Jared Mitchell from Westgate High in New Iberia, La., made a perfect
throw to nail New Palestine (Ind.) High’s Andrew Clark at third base on
the play, ending the inning. The run counted but the lead was
short-lived as the West rallied in the eighth, making Anderson the
winner. Drabek was credited with the save.
Another bright California prospect, Fountain Valley (Calif.) High’s
Chris Tillman, was the steadiest West pitcher. Tillman needed just 15
pitches to retire the side in the fifth inning, working off a fastball
that sat at 90 mph and a 78 mph slider that has potential to be a plus
East righthander Dellin Betances was equally impressive. The
6-foot-8, 205-pounder flashed a fastball that touched 93 during a
nine-pitch, one-two-three third inning. Betances’ slider was a bit
tighter than even Tillman’s.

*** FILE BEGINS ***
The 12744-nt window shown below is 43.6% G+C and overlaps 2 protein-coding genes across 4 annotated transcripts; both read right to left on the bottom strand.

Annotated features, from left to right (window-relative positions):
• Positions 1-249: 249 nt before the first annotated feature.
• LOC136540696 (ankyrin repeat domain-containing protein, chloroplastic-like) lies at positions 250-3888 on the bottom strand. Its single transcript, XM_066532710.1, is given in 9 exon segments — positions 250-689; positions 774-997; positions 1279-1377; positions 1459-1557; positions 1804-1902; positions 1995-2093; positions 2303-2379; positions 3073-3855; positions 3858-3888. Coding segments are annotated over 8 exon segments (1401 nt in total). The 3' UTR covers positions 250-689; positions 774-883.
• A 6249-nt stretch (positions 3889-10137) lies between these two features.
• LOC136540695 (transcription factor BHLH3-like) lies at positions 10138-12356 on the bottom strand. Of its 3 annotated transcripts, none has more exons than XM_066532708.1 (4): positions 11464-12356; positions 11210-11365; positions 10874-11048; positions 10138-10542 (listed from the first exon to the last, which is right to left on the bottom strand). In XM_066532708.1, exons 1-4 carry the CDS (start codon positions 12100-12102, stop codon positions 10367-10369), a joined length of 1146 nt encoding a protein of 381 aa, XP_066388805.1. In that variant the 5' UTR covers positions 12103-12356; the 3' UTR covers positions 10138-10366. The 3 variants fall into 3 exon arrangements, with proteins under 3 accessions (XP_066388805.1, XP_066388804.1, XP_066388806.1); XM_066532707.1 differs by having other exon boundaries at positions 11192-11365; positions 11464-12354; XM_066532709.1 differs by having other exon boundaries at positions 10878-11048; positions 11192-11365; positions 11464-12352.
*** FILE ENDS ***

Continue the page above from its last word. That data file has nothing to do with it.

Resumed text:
East starter Matt Latos, a righthander from Coconut Creek (Fla.)
High, symbolized the way some of the top prospects for the Class of
2006 struggled in spite of their obvious talent. Latos needed 60
pitches to get through the first two innings and lacked the mid-90s
heat he flashed earlier in the summer, but he remains one of the top
pitching prospects in the draft class.
“They’re gassed,” said a scout with a National League organization.
“I thought the whole event was good, but the bottom line is these guys
are burned out. The crop of kids they put together were without a doubt
the premiere guys, we just didn’t see them at their top form based on
the long summer they’re all wrapping up and the innings those pitchers
The defense was a similar mix of spectacular plays and unexpected
gaffes. East third baseman Chris Marrero, out of Monsignor Pace High in
Opa Locka, Fla., made three errors in the eighth inning, though he kept
his head up after the game and said he learned from his mistakes.
“(I can’t) worry about what happened, just keep moving on,” said
Marrero, who went 1-for-4 with a double and two RBIs. “I am going to